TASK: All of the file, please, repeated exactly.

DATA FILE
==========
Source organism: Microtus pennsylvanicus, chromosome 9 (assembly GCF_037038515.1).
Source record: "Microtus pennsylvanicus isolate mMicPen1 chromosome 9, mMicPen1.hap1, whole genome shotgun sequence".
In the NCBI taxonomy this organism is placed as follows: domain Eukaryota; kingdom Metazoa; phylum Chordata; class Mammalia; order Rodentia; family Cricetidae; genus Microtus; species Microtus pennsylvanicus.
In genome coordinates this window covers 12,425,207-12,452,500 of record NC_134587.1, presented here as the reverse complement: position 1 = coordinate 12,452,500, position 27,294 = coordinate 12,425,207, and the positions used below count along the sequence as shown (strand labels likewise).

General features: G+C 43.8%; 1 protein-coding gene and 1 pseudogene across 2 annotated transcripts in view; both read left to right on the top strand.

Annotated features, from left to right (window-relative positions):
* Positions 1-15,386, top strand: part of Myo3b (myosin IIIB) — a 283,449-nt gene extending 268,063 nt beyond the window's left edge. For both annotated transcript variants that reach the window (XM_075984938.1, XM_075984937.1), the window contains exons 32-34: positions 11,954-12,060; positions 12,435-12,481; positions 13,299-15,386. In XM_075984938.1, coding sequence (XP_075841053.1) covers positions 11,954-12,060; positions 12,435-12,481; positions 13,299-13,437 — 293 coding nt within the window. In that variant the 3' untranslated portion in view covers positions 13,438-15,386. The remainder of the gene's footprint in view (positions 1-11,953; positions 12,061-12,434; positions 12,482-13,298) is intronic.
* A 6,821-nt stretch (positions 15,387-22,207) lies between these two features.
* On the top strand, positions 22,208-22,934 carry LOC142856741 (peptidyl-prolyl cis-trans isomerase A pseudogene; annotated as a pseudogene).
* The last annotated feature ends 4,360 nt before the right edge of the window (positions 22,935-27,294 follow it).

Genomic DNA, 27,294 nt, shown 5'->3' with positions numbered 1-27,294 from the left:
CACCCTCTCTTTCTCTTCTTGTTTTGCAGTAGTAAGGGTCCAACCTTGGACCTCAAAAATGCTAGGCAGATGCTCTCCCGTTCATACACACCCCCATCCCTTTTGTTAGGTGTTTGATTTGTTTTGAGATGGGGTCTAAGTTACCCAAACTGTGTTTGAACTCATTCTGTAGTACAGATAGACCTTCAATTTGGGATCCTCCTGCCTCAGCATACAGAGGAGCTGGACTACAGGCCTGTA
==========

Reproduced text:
Source organism: Microtus pennsylvanicus, chromosome 9 (assembly GCF_037038515.1).
Source record: "Microtus pennsylvanicus isolate mMicPen1 chromosome 9, mMicPen1.hap1, whole genome shotgun sequence".
In the NCBI taxonomy this organism is placed as follows: domain Eukaryota; kingdom Metazoa; phylum Chordata; class Mammalia; order Rodentia; family Cricetidae; genus Microtus; species Microtus pennsylvanicus.
In genome coordinates this window covers 12,425,207-12,452,500 of record NC_134587.1, presented here as the reverse complement: position 1 = coordinate 12,452,500, position 27,294 = coordinate 12,425,207, and the positions used below count along the sequence as shown (strand labels likewise).

General features: G+C 43.8%; 1 protein-coding gene and 1 pseudogene across 2 annotated transcripts in view; both read left to right on the top strand.

Annotated features, from left to right (window-relative positions):
* Positions 1-15,386, top strand: part of Myo3b (myosin IIIB) — a 283,449-nt gene extending 268,063 nt beyond the window's left edge. For both annotated transcript variants that reach the window (XM_075984938.1, XM_075984937.1), the window contains exons 32-34: positions 11,954-12,060; positions 12,435-12,481; positions 13,299-15,386. In XM_075984938.1, coding sequence (XP_075841053.1) covers positions 11,954-12,060; positions 12,435-12,481; positions 13,299-13,437 — 293 coding nt within the window. In that variant the 3' untranslated portion in view covers positions 13,438-15,386. The remainder of the gene's footprint in view (positions 1-11,953; positions 12,061-12,434; positions 12,482-13,298) is intronic.
* A 6,821-nt stretch (positions 15,387-22,207) lies between these two features.
* On the top strand, positions 22,208-22,934 carry LOC142856741 (peptidyl-prolyl cis-trans isomerase A pseudogene; annotated as a pseudogene).
* The last annotated feature ends 4,360 nt before the right edge of the window (positions 22,935-27,294 follow it).

Genomic DNA, 27,294 nt, shown 5'->3' with positions numbered 1-27,294 from the left:
CACCCTCTCTTTCTCTTCTTGTTTTGCAGTAGTAAGGGTCCAACCTTGGACCTCAAAAATGCTAGGCAGATGCTCTCCCGTTCATACACACCCCCATCCCTTTTGTTAGGTGTTTGATTTGTTTTGAGATGGGGTCTAAGTTACCCAAACTGTGTTTGAACTCATTCTGTAGTACAGATAGACCTTCAATTTGGGATCCTCCTGCCTCAGCATACAGAGGAGCTGGACTACAGGCCTGTA